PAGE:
National, Labour, the Greens and ACT have all set out on different routes to victory in the country's toriest seat. The billboards dotted around the electorate lay the strategies bare
A drive around the Epsom electorate is a study in campaign strategy. Here, the machinations of the country's best political minds are painted in vivid colour.
The parties can't hide in Epsom because it matters so much. It's the difference between life and death for Act, will influence whether National can rely on a right-wing coalition partner or needs to aim for a clear majority, and even has a stake in any potential Labour leadership battle, should Phil Goff come up short.
As Q+A's Epsom candidates debate made clear, the seat is one to watch this year. National's Paul Goldsmith devoutly - some might say cynically, cleverly or bizarrely - refused to seek the electorate vote. Can you remember the last time a political candidate appeared on national television asking people not to vote for him?
National's strategy is to gracefully allow Act, again, to win the most National-supporting seat in the country [see correction in comments]. The problem is that the party's own people are rebelling, saying they want to vote their true beliefs, not strategically vote for a party that's turned into a circus. The protest has been swelling all year, but National reasonably enough sees a coalition partner as more important than a few pissed off posh folk. And they're gambling that the loyalists of the Northern Slopes will bend to the party's will come election day.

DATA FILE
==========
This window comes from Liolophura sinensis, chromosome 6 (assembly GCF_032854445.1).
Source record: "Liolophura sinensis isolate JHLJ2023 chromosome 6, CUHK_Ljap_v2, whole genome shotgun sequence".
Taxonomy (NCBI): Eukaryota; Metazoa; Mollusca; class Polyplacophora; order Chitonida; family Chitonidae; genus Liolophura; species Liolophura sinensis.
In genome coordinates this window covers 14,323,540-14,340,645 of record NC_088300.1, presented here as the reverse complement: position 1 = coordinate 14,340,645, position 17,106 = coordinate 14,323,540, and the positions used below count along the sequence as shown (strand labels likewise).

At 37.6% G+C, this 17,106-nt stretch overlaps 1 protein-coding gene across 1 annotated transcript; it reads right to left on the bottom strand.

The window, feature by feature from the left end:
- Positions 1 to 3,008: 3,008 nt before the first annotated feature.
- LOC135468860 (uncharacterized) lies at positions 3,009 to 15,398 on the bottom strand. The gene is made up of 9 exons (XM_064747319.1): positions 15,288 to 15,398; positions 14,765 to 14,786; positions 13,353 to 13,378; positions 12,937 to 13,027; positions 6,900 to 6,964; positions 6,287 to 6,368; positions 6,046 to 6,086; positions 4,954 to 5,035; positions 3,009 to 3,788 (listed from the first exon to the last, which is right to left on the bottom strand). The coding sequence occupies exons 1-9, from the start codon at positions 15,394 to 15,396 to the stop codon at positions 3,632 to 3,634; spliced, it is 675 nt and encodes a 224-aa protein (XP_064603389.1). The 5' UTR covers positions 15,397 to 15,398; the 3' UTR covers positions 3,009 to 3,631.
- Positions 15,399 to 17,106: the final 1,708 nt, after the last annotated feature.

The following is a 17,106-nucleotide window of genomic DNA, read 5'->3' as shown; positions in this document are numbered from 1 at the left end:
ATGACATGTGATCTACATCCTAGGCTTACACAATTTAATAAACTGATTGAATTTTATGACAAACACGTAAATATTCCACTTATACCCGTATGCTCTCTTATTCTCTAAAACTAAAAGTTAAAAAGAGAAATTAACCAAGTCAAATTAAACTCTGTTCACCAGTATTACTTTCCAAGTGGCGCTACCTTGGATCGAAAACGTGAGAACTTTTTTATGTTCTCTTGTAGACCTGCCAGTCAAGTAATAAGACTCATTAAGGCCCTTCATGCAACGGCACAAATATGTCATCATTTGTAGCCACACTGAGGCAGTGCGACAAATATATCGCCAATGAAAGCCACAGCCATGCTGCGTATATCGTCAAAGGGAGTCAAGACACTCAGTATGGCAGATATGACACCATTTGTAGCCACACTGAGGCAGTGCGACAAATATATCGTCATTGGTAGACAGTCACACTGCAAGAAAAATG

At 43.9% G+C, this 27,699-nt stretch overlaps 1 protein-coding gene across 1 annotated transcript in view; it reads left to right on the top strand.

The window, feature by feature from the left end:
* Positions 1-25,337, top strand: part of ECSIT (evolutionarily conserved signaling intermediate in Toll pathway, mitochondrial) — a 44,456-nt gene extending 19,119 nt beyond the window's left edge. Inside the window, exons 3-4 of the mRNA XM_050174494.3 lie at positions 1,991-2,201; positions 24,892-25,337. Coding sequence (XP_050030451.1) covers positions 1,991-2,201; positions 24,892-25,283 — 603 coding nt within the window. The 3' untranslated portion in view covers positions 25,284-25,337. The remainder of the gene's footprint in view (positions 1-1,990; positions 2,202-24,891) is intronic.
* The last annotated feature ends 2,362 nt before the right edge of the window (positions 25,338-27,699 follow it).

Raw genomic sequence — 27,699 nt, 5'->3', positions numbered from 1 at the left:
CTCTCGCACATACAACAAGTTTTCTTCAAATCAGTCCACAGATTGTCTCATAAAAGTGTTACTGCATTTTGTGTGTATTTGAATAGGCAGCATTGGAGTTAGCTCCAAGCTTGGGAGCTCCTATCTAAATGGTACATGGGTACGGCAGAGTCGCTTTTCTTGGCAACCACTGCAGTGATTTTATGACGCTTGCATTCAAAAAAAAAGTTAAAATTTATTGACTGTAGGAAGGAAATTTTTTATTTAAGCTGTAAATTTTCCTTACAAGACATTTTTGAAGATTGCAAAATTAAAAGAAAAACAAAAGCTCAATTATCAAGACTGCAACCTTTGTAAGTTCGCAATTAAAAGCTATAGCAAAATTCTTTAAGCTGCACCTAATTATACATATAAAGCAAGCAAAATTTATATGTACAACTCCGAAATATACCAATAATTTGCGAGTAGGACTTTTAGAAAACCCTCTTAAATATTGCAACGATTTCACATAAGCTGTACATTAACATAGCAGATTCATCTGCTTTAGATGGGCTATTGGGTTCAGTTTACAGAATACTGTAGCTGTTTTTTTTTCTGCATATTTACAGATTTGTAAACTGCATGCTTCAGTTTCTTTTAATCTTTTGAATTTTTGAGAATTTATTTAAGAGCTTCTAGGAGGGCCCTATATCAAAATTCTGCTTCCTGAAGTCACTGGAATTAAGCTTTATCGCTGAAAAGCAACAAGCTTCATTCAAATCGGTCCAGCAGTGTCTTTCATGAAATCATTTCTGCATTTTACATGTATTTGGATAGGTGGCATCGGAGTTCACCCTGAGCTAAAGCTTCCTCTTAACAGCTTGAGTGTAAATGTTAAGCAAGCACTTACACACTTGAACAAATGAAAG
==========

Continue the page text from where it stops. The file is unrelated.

John Banks was there on Q+A, repeatedly insisting Epsom voters don't want, "Tax, spend, borrow and hope". Now you'd think that even in Epsom "hope" would be worth something, but the way Banks garbled his syntax, it sounded as if Epsom voters were fans of despair.
David Parker made up the numbers - his standing in Epsom is exactly so that he can get on forums such as this, pushing the Labour party message and maybe even raising his own profile, should he feel like a crack at the leadership come the summer.
Oh yes, a line-up like that, however slightly barking, shows how important Epsom is.And those billboards are the visual manifestation of that.
What you can see instantly is that the Greens, National, ACT and Labour are each taking very different approaches to the campaign. So let's go through some interpretations:
This is the start of my post at tvnz.co.nz. To continue reading, click here. But feel free to add comments and debate below